November 12, 2006 Bonus Bonus Blog
It appears that which side you mount a horse (at least historically) may come down to whether you carried a curved sword (Arab), or a straight sword (Viking, English). Meanwhile:
“Cisco and Pancho mounted from the left. Of course they were American Movie Mexicans. Is it possible people mount whichever way they do to show their political preferences?"
No, However, Steve found this discussion on left-hand mounting via Google:
As The Stirrup Turns
“I must agree with Bowyer that most horses are biased to the left. However, I would dispute the suggestion that mounting from the left is connected to this bias. Horses (in the Western European tradition) are mounted from the left as a result of a closed feedback loop powered by training and tradition. Most riders expect to mount from the left and so the young horse is taught that its rider will mount from the left. Because most horses expect to be mounted from the left, beginner riders are taught to mount from the left, and so on.
“The completely inexperienced horse has no preference for the rider mounting on either side, it is only habit which makes him prefer the left approach. I would always advise someone who owns a horse to teach it to stand to be mounted from the 'wrong' side occasionally. This will ensure that neither the horse nor the rider will face undue problems if it should be necessary to do such a thing in an emergency.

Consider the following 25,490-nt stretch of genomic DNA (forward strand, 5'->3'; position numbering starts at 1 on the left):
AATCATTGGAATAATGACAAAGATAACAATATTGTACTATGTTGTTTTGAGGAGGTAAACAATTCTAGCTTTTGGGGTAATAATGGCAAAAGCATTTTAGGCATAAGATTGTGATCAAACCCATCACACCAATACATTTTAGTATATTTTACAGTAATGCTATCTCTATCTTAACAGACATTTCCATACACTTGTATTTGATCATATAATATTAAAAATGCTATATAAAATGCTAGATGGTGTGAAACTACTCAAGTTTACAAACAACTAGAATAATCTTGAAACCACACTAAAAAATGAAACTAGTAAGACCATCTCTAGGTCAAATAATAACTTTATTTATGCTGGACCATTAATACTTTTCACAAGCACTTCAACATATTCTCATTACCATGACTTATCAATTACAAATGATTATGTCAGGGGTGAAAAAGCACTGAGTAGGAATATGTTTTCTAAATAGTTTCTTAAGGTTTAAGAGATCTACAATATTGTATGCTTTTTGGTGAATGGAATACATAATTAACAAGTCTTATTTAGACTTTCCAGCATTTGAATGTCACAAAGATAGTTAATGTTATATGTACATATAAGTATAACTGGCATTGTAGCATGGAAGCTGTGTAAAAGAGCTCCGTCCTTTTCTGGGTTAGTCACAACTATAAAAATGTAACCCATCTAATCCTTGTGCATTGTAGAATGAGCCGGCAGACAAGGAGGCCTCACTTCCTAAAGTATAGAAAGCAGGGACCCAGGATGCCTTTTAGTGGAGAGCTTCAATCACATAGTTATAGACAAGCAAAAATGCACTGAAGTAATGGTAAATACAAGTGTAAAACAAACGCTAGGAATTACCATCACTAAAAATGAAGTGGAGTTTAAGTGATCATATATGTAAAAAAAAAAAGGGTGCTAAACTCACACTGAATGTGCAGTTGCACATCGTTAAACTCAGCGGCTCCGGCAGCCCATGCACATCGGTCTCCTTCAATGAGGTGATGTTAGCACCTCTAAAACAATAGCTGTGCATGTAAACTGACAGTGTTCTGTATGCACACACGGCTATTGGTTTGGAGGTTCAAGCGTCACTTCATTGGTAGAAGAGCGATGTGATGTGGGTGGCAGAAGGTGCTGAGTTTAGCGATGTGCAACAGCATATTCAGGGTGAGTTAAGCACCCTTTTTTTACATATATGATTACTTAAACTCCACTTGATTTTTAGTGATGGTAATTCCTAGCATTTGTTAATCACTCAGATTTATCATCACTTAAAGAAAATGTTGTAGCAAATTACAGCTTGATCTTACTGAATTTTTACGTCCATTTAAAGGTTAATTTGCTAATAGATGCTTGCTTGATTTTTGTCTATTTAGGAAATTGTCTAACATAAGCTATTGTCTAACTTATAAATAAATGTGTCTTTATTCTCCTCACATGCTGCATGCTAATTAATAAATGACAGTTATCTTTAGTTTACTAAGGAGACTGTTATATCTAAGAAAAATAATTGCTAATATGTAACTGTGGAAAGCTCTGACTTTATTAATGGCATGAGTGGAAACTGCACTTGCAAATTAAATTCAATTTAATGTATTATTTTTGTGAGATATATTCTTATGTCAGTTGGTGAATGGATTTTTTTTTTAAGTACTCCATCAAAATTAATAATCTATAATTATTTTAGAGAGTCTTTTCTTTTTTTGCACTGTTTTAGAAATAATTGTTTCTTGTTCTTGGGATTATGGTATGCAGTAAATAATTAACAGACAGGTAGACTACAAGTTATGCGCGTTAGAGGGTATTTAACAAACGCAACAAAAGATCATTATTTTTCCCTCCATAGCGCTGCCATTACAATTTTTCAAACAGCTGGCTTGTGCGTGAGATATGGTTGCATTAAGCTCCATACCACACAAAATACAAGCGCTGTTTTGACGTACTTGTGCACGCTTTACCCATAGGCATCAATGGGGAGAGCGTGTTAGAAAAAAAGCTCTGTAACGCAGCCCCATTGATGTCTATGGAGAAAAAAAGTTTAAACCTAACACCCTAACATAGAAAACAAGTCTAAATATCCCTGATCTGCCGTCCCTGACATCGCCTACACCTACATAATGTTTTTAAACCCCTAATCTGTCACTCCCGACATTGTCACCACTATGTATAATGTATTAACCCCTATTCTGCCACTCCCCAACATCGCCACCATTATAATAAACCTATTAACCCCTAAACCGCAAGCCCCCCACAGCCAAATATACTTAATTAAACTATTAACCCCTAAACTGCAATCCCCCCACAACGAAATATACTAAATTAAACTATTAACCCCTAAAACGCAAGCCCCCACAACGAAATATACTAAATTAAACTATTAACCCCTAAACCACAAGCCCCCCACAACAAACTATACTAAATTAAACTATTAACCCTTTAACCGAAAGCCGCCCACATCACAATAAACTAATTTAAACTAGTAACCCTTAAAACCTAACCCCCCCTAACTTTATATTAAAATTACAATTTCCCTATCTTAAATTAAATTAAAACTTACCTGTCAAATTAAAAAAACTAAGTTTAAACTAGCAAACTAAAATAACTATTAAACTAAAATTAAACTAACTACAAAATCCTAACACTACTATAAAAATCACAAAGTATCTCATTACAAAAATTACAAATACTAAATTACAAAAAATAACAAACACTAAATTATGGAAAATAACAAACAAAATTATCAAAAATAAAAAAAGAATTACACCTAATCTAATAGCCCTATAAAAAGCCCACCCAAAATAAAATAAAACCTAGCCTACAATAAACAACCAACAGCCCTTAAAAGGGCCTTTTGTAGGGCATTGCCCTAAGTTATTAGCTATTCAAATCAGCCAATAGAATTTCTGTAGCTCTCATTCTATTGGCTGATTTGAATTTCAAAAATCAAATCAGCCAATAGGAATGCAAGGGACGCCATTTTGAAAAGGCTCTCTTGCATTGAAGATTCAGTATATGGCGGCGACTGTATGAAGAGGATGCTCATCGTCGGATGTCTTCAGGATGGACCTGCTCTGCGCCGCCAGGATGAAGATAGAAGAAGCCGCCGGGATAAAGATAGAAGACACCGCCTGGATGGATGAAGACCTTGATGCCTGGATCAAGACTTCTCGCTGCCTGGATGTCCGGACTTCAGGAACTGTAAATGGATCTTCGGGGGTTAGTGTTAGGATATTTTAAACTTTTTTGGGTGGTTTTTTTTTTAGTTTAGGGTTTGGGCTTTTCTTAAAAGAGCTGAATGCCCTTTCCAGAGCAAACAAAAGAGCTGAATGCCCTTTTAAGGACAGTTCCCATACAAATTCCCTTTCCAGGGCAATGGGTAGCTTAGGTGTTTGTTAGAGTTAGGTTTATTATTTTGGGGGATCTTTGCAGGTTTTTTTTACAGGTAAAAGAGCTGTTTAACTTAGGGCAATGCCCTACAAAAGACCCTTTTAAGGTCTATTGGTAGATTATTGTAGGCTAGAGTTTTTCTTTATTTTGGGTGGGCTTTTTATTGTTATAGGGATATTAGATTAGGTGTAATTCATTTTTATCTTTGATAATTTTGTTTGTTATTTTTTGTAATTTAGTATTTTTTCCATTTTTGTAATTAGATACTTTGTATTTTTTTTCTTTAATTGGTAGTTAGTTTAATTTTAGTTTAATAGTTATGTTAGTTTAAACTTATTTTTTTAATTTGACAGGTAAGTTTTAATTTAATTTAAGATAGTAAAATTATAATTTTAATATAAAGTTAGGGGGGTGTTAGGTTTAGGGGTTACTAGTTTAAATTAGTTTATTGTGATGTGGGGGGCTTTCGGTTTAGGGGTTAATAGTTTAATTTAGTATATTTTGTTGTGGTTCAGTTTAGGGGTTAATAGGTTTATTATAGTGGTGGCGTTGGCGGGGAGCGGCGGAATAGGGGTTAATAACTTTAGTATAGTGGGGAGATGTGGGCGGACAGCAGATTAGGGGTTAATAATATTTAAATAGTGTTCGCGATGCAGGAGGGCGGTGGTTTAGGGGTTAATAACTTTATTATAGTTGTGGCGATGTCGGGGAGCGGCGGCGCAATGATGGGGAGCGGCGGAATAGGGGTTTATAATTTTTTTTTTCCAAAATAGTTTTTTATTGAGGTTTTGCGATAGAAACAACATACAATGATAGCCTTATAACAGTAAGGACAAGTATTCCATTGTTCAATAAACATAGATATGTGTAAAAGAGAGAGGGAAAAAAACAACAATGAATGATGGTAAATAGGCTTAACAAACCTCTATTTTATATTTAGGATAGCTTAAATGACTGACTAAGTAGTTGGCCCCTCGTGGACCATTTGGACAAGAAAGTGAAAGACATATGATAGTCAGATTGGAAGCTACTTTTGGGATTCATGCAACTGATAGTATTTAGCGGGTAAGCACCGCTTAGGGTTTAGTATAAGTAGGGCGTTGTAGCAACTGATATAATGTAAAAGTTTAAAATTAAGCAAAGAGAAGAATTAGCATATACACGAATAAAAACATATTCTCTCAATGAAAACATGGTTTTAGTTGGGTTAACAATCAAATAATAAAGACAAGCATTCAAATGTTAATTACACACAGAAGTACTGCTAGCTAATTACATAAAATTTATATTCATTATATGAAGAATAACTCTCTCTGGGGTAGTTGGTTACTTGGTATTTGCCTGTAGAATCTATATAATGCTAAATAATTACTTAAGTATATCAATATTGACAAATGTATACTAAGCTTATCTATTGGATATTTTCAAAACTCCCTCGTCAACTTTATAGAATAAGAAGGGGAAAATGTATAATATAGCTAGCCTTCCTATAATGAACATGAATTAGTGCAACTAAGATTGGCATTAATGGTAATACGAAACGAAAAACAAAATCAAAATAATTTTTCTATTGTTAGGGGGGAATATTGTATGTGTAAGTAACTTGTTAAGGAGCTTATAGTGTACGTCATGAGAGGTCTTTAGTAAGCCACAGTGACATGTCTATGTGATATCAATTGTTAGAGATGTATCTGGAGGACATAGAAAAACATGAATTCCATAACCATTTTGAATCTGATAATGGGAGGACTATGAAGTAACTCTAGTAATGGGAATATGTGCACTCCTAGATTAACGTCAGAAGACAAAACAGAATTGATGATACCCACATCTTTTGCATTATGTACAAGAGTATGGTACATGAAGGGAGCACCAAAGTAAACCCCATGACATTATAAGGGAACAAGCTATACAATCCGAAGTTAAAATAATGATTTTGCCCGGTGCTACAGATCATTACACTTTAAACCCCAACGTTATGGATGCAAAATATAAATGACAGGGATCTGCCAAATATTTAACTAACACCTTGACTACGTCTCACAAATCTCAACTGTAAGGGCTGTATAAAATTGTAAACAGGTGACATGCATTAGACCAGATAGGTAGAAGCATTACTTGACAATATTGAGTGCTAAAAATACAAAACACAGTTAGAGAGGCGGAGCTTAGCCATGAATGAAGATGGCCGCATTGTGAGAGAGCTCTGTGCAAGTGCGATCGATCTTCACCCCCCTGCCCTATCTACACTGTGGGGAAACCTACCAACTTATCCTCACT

“Historically, I suspect that before the invention of the stirrup most horses were mounted from the right, it being easier for a right-handed person to get a good grip on the mane or neck to help them vault on from that side. With the discovery of stirrups tradition diverged.
“In those countries where armed men (the most numerous class to ride horses) wore short, curved swords belted high on their waist, mounting continued to be from the right. The Arabs mounted from the right and spread that tendency across north Africa and into Spain; from Spain it spread to the New World and Native Americans mounted from the right.
“In Christian Europe the most usual knight's weapon was a long straight sword. Mounting from the right with a long straight sword hanging by your left side is, at best, awkward. Mounting from the left made far more practical sense. From Europe this tradition spread to northeastern America, here white Americans mount from the left.“
“If one always gets on and off at the left side of a horse, it becomes natural to mount from the verge with the horse on the left side of the road. This done, it will be natural to move off on the left, a tendency possibly reinforced by the horse's left bias.
“If meeting a hostile horseman coming the other way, a right-handed rider would surely want to be on the left of the road so as to deploy his weapons on the right, not across his own horse. It thus seems strange that so many countries now ride and drive on the right. Were the rulers of Continental Europe more concerned about the ability of their cavalries to dominate unmounted people at the road-side? Or was it an extension of the rules that applied at sea?
“Turning left may not be just a tendency of the horse. I believe that at one stage in the Second World War, British fighter pilots were instructed to vary the direction in which they turned when attacked, since the Luftwaffe had noticed that most pilots turned left under stress, and had devised tactics to take advantage of this. Was it a universal tendency, or just a result of being brought up with Britain's rule of the road?”
“Personally I mount them from the back.”
—Tom Mix and Johnny Wadd
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